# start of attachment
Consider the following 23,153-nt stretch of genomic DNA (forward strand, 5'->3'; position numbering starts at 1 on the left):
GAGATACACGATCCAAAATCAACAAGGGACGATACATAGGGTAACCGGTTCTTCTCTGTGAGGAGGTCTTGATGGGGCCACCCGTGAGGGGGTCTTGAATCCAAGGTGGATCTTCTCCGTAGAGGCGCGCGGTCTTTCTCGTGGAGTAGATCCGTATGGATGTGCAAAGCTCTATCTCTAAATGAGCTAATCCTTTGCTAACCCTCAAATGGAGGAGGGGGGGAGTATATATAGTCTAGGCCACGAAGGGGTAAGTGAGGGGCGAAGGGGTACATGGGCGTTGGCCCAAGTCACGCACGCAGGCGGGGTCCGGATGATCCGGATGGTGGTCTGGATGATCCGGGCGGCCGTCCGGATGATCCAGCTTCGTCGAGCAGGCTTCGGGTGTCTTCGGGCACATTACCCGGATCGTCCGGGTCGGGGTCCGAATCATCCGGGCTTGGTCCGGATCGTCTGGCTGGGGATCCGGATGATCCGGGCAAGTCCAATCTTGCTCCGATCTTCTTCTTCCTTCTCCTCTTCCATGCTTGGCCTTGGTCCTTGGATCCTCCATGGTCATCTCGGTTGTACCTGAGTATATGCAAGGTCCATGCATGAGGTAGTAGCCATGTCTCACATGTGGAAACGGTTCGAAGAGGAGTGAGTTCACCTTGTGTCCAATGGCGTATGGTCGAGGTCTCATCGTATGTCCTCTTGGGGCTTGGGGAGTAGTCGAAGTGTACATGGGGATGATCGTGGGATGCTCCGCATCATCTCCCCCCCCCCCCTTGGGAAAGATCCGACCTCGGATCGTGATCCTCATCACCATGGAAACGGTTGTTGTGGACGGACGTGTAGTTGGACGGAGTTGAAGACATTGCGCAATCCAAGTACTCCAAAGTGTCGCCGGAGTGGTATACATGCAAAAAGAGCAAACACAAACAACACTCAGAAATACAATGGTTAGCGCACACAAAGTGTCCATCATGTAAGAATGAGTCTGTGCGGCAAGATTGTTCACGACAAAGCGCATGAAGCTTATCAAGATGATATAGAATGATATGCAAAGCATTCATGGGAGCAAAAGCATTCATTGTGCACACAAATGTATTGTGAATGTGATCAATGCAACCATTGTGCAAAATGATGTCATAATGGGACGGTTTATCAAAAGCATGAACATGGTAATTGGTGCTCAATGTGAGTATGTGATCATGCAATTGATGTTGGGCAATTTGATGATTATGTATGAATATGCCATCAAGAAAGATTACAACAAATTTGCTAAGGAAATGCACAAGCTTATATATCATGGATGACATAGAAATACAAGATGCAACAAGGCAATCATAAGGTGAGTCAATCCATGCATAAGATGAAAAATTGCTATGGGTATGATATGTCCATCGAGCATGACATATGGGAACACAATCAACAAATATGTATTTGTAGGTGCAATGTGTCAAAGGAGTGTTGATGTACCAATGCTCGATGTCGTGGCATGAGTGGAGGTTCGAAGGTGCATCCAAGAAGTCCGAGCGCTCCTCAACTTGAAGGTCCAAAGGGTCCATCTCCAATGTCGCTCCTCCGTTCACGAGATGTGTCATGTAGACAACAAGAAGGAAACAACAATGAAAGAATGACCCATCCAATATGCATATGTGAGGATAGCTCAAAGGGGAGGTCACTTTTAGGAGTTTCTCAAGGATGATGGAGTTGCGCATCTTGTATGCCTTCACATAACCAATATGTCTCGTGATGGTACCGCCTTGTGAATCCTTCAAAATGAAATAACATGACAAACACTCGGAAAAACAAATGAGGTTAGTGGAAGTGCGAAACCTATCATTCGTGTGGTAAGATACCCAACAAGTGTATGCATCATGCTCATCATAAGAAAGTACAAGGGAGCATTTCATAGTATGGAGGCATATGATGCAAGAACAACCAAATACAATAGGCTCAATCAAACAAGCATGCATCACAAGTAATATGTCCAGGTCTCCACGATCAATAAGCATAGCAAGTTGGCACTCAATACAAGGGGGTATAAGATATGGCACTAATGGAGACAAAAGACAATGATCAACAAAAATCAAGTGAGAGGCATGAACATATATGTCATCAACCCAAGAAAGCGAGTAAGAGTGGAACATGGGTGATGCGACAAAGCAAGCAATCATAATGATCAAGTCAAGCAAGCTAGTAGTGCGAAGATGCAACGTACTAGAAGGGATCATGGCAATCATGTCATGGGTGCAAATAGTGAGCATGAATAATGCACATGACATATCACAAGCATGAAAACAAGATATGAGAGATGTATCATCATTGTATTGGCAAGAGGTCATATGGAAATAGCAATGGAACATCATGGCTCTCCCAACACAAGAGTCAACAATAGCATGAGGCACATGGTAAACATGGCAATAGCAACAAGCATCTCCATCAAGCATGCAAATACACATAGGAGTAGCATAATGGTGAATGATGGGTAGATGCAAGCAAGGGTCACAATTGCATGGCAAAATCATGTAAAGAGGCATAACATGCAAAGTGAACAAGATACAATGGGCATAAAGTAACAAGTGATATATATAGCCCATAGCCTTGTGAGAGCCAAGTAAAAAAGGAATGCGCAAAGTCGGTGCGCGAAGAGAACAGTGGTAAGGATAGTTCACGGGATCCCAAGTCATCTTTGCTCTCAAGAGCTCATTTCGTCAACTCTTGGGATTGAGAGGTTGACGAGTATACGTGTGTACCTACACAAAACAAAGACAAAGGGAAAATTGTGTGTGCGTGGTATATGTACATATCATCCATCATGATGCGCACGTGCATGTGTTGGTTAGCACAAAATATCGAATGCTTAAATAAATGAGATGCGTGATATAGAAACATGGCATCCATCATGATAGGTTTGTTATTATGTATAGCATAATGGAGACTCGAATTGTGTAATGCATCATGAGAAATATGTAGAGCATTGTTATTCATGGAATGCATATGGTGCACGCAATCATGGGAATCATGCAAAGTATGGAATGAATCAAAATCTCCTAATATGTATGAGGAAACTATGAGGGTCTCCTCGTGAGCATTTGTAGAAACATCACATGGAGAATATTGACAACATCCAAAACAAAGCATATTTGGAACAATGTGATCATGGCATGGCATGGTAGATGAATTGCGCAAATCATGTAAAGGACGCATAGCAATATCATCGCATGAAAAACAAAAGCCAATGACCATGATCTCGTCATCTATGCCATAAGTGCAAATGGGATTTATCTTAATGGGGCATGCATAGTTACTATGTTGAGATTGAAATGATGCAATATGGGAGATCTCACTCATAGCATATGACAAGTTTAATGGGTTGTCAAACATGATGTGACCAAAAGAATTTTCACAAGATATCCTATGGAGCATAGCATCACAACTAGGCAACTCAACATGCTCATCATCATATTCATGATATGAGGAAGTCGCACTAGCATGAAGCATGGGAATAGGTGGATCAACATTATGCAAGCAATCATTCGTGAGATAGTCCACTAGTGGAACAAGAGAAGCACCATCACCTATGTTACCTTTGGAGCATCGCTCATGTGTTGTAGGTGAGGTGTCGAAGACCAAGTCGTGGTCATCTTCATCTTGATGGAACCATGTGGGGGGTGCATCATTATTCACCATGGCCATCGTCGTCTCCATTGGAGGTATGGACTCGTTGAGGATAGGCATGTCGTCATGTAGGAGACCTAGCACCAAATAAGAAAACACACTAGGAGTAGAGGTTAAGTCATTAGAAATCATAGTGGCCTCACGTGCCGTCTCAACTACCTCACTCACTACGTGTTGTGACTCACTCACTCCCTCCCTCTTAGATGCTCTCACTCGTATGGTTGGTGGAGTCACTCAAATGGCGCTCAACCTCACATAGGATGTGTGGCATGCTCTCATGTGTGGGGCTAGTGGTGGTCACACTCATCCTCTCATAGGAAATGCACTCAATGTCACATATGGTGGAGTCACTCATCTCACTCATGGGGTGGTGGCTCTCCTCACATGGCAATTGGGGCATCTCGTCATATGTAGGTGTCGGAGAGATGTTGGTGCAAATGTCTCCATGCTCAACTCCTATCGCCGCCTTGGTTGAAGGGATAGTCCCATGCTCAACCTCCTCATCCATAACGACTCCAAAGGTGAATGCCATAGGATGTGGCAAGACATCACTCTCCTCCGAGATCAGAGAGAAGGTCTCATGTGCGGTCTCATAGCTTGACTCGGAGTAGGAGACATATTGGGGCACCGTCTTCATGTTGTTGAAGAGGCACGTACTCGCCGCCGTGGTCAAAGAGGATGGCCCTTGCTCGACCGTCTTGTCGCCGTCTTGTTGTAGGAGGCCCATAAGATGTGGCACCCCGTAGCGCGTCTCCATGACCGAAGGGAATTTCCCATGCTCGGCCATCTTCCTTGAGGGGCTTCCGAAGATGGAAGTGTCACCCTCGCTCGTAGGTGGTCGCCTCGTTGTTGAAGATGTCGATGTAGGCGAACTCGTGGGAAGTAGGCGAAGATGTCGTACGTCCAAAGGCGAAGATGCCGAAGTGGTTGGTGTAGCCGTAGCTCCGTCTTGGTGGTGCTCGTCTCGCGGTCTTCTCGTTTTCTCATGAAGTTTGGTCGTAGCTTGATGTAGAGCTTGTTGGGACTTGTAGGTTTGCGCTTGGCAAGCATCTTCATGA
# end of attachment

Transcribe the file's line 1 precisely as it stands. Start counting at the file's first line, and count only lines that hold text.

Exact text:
Consider the following 23,153-nt stretch of genomic DNA (forward strand, 5'->3'; position numbering starts at 1 on the left):